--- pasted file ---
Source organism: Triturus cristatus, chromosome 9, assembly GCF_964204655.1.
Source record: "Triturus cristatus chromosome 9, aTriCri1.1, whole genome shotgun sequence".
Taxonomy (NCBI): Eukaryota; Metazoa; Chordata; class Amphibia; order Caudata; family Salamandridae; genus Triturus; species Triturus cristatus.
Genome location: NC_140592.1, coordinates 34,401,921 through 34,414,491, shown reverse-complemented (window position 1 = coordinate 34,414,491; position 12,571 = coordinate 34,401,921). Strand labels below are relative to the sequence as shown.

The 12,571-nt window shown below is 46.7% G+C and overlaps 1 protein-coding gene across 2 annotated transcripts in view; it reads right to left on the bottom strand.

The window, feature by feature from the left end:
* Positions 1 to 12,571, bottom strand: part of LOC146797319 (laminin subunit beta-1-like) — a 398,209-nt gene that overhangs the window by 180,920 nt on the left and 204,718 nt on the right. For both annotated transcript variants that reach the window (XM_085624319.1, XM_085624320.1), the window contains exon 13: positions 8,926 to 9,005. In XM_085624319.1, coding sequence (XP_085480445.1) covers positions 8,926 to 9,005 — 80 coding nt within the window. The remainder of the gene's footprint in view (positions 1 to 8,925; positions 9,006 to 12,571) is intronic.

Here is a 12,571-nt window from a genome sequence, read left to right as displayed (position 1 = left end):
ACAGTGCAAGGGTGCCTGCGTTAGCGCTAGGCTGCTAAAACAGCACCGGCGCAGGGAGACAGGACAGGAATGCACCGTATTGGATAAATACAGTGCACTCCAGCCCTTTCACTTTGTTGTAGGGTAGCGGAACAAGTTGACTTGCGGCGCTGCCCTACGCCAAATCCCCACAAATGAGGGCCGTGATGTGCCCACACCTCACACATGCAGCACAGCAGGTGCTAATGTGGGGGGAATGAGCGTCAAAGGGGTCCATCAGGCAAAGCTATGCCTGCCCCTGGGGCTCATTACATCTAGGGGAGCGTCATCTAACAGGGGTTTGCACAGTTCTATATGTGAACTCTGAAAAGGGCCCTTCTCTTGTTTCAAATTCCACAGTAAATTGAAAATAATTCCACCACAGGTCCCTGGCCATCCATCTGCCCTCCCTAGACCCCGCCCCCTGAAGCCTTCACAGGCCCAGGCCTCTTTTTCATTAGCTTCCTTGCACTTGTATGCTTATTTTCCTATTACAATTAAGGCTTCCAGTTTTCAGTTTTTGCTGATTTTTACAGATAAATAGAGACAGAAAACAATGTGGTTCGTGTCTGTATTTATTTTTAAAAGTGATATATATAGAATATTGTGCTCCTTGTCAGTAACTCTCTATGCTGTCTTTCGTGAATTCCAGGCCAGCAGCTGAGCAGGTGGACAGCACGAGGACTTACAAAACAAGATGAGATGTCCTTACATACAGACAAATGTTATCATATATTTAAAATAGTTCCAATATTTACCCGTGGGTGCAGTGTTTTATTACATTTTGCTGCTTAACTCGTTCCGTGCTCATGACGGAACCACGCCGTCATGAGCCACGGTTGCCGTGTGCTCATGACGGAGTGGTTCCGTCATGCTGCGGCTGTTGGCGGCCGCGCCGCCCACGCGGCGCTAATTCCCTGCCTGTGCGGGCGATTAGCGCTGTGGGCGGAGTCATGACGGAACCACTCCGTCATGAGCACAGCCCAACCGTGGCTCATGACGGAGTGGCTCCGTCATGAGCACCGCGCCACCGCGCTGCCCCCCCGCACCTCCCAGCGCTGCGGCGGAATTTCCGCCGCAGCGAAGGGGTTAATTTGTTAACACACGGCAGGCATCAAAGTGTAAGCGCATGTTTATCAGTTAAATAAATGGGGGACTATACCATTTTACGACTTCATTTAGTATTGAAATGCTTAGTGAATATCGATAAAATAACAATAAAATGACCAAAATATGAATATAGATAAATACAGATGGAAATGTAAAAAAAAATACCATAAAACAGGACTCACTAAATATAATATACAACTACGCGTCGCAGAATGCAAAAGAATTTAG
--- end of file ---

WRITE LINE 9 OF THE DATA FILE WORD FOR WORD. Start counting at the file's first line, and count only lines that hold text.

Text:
ACAGTGCAAGGGTGCCTGCGTTAGCGCTAGGCTGCTAAAACAGCACCGGCGCAGGGAGACAGGACAGGAATGCACCGTATTGGATAAATACAGTGCACTCCAGCCCTTTCACTTTGTTGTAGGGTAGCGGAACAAGTTGACTTGCGGCGCTGCCCTACGCCAAATCCCCACAAATGAGGGCCGTGATGTGCCCACACCTCACACATGCAGCACAGCAGGTGCTAATGTGGGGGGAATGAGCGTCAAAGGGGTCCATCAGGCAAAGCTATGCCTGCCCCTGGGGCTCATTACATCTAGGGGAGCGTCATCTAACAGGGGTTTGCACAGTTCTATATGTGAACTCTGAAAAGGGCCCTTCTCTTGTTTCAAATTCCACAGTAAATTGAAAATAATTCCACCACAGGTCCCTGGCCATCCATCTGCCCTCCCTAGACCCCGCCCCCTGAAGCCTTCACAGGCCCAGGCCTCTTTTTCATTAGCTTCCTTGCACTTGTATGCTTATTTTCCTATTACAATTAAGGCTTCCAGTTTTCAGTTTTTGCTGATTTTTACAGATAAATAGAGACAGAAAACAATGTGGTTCGTGTCTGTATTTATTTTTAAAAGTGATATATATAGAATATTGTGCTCCTTGTCAGTAACTCTCTATGCTGTCTTTCGTGAATTCCAGGCCAGCAGCTGAGCAGGTGGACAGCACGAGGACTTACAAAACAAGATGAGATGTCCTTACATACAGACAAATGTTATCATATATTTAAAATAGTTCCAATATTTACCCGTGGGTGCAGTGTTTTATTACATTTTGCTGCTTAACTCGTTCCGTGCTCATGACGGAACCACGCCGTCATGAGCCACGGTTGCCGTGTGCTCATGACGGAGTGGTTCCGTCATGCTGCGGCTGTTGGCGGCCGCGCCGCCCACGCGGCGCTAATTCCCTGCCTGTGCGGGCGATTAGCGCTGTGGGCGGAGTCATGACGGAACCACTCCGTCATGAGCACAGCCCAACCGTGGCTCATGACGGAGTGGCTCCGTCATGAGCACCGCGCCACCGCGCTGCCCCCCCGCACCTCCCAGCGCTGCGGCGGAATTTCCGCCGCAGCGAAGGGGTTAATTTGTTAACACACGGCAGGCATCAAAGTGTAAGCGCATGTTTATCAGTTAAATAAATGGGGGACTATACCATTTTACGACTTCATTTAGTATTGAAATGCTTAGTGAATATCGATAAAATAACAATAAAATGACCAAAATATGAATATAGATAAATACAGATGGAAATGTAAAAAAAAATACCATAAAACAGGACTCACTAAATATAATATACAACTACGCGTCGCAGAATGCAAAAGAATTTAG